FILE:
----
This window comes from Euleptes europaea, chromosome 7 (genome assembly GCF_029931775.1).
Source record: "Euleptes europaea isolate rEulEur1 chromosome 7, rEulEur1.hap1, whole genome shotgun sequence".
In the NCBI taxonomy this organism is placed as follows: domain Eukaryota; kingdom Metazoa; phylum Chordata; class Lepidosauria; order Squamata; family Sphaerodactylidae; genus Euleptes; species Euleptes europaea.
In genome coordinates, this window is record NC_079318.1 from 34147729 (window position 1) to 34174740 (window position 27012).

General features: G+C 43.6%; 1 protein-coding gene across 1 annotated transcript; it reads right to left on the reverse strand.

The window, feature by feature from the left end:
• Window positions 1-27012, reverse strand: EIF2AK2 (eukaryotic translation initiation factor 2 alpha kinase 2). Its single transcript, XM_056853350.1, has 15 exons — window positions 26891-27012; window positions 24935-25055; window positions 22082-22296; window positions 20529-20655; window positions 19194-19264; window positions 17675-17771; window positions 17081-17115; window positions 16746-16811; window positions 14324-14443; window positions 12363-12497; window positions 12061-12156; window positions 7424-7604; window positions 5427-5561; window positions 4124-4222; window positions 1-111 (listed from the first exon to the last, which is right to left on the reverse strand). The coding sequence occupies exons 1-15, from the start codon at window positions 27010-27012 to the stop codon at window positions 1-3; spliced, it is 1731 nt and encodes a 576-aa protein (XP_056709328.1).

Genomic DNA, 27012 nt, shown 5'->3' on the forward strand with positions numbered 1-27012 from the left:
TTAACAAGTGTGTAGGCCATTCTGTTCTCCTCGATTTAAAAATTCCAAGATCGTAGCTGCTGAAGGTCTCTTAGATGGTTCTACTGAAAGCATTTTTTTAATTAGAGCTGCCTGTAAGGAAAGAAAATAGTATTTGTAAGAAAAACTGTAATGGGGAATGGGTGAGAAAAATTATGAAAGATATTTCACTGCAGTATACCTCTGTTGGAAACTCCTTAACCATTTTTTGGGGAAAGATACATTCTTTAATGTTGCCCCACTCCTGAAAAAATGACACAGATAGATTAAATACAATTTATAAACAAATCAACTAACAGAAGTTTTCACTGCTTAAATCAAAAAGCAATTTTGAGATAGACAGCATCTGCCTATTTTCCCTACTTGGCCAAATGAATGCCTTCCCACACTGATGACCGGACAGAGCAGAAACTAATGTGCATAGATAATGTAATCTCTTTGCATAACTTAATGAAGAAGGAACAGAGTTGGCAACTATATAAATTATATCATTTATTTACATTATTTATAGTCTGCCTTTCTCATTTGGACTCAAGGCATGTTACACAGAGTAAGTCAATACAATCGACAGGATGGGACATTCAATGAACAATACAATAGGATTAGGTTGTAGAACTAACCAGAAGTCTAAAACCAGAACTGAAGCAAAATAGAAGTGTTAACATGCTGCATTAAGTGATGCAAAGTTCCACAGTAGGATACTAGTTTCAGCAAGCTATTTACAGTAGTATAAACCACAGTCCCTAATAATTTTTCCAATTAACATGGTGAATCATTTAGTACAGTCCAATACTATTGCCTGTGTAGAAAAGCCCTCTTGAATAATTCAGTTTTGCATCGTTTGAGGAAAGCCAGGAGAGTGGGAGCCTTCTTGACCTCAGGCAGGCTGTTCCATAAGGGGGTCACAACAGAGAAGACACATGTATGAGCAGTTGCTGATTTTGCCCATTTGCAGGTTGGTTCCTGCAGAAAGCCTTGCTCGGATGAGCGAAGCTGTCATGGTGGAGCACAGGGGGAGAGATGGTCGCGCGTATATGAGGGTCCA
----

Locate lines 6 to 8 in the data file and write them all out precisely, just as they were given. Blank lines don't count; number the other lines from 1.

The window, feature by feature from the left end:
• Window positions 1-27012, reverse strand: EIF2AK2 (eukaryotic translation initiation factor 2 alpha kinase 2). Its single transcript, XM_056853350.1, has 15 exons — window positions 26891-27012; window positions 24935-25055; window positions 22082-22296; window positions 20529-20655; window positions 19194-19264; window positions 17675-17771; window positions 17081-17115; window positions 16746-16811; window positions 14324-14443; window positions 12363-12497; window positions 12061-12156; window positions 7424-7604; window positions 5427-5561; window positions 4124-4222; window positions 1-111 (listed from the first exon to the last, which is right to left on the reverse strand). The coding sequence occupies exons 1-15, from the start codon at window positions 27010-27012 to the stop codon at window positions 1-3; spliced, it is 1731 nt and encodes a 576-aa protein (XP_056709328.1).

Genomic DNA, 27012 nt, shown 5'->3' on the forward strand with positions numbered 1-27012 from the left: